I am such a sucker for a priest-romance. It’s rare I can turn one down, and this one has added angst… not just because the hero is gay, but because his love interest killed his brother.
Lucas barely remembers the night that put him in prison. He knows, though, that drunken bar fight ended with him hitting another man in the head with a bottle, ending his life. He served three years for his crime, and now he’s out on early release. All he wants is to stay out of jail. He plans to walk the straight and narrow. But his old friends have other ideas. They expect him to go back to the man he was before. Only, Lucas doesn’t want to go back.
Father Mark can’t believe that the man who killed his brother is back on the streets, and as the story begins, he doesn’t feel like he can ever get over what Lucas did. But a mutual young friend brings the two men into the same sphere and slowly they begin to see each other beyond their mutual tie to that horrible event.
There’s actually quite a lot going on in this story, from discord between Mark and his church to a homophobic community, to problems with Lucas’s old friends, and then some. The thing is, it all comes together so organically that it doesn’t feel too busy. The author does a very good job bringing the audience inside these men’s complicated lives and does a good job crafting the individual characters before even approaching a romance.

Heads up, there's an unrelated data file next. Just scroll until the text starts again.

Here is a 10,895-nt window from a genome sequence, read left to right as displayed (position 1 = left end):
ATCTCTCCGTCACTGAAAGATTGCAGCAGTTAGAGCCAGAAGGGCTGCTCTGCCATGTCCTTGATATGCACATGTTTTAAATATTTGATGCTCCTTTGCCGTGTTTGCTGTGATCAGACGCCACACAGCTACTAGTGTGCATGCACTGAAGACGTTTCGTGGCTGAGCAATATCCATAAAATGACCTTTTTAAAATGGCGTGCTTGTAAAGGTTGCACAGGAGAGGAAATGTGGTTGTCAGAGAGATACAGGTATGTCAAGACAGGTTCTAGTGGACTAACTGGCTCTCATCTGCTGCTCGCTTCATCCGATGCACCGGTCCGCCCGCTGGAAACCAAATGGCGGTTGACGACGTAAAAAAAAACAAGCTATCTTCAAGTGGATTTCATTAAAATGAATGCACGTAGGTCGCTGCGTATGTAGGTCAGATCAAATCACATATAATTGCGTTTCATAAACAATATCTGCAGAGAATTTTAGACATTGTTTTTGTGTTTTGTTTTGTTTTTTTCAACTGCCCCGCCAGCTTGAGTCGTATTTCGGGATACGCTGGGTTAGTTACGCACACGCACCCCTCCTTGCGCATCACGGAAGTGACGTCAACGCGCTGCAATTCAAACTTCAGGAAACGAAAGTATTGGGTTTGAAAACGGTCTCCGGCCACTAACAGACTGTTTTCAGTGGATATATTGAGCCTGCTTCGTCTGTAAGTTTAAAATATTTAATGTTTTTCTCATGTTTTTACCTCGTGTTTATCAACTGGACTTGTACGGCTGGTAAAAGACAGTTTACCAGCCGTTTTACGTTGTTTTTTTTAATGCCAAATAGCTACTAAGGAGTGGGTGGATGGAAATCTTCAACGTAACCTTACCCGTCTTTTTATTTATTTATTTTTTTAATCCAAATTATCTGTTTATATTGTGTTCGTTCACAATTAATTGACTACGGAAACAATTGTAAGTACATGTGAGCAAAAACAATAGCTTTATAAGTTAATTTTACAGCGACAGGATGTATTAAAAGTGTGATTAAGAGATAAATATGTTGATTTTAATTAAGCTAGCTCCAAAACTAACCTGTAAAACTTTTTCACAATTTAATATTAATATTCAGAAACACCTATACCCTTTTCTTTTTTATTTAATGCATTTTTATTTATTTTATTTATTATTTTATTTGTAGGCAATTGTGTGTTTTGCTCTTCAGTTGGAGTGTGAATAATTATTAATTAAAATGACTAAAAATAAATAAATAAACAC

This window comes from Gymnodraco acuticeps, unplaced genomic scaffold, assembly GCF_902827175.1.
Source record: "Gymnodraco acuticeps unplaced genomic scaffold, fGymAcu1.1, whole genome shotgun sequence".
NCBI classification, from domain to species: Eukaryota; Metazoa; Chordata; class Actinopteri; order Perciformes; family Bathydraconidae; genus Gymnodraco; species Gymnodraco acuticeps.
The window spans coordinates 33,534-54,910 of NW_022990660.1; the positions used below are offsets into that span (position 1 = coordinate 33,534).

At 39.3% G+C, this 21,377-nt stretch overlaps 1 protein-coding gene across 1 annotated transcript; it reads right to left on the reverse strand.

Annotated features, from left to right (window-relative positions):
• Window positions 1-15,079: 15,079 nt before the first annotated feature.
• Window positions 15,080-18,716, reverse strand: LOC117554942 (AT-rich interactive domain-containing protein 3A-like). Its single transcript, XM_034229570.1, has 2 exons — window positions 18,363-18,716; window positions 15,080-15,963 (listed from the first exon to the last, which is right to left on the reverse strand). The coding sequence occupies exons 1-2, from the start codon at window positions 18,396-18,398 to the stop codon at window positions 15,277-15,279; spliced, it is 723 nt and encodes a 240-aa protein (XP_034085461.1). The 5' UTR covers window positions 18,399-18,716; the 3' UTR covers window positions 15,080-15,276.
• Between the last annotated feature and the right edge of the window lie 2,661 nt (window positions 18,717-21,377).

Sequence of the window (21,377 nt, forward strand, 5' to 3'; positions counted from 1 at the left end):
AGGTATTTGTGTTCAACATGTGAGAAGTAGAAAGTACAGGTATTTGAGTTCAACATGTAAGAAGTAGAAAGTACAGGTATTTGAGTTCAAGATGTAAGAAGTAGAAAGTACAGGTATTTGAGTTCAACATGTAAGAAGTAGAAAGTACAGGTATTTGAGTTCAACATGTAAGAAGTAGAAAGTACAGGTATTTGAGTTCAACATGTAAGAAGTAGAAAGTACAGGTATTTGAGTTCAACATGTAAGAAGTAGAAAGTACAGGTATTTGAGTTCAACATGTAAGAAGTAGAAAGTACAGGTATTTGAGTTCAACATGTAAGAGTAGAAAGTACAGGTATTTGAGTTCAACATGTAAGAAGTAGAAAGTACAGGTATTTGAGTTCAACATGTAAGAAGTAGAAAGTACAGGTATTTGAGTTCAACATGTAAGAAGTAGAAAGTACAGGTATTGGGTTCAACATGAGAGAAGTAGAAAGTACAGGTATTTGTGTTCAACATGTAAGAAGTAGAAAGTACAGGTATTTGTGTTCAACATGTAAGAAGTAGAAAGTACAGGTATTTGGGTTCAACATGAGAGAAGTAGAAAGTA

And speaking of the romance, this was a slow burn and all the better for it. The history that binds these two isn’t one easily overcome. But time and exposure helps make their ability to move past it, more believable. Both Lucas and Mark have demons to conquer; each is so sympathetic. Lucas, with his lack of self-worth and Mark, with his inner conflict over his needs versus the needs of the church. I found myself rooting for the peace they only seemed to find with each other.
There are some sexy times and they are well done, but the sex isn’t focus of the story. It’s about the journey each man is on –and how the other helps him get there. A satisfying conclusion, given more depth by the reminder that everything doesn’t have to end perfectly to be a HEA.
*ARC provided by Samhain
Click to purchase: Amazon
Mark of Cain
by Kate Sherwood
Release Date: May 20, 2015